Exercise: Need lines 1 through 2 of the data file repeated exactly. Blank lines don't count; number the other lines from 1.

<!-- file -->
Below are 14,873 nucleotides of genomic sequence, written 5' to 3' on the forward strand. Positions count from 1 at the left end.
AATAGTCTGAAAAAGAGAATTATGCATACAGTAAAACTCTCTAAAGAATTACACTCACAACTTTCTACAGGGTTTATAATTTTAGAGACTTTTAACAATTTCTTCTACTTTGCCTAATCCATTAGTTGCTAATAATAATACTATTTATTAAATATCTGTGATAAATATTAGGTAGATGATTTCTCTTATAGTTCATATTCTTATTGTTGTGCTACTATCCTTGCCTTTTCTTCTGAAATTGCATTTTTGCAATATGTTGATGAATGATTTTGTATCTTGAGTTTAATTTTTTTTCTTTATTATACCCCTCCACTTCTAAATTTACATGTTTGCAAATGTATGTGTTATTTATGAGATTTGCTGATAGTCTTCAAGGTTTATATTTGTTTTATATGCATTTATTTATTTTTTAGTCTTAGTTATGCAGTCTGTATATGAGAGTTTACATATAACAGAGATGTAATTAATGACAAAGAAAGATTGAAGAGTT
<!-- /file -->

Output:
Below are 14,873 nucleotides of genomic sequence, written 5' to 3' on the forward strand. Positions count from 1 at the left end.
AATAGTCTGAAAAAGAGAATTATGCATACAGTAAAACTCTCTAAAGAATTACACTCACAACTTTCTACAGGGTTTATAATTTTAGAGACTTTTAACAATTTCTTCTACTTTGCCTAATCCATTAGTTGCTAATAATAATACTATTTATTAAATATCTGTGATAAATATTAGGTAGATGATTTCTCTTATAGTTCATATTCTTATTGTTGTGCTACTATCCTTGCCTTTTCTTCTGAAATTGCATTTTTGCAATATGTTGATGAATGATTTTGTATCTTGAGTTTAATTTTTTTTCTTTATTATACCCCTCCACTTCTAAATTTACATGTTTGCAAATGTATGTGTTATTTATGAGATTTGCTGATAGTCTTCAAGGTTTATATTTGTTTTATATGCATTTATTTATTTTTTAGTCTTAGTTATGCAGTCTGTATATGAGAGTTTACATATAACAGAGATGTAATTAATGACAAAGAAAGATTGAAGAGTT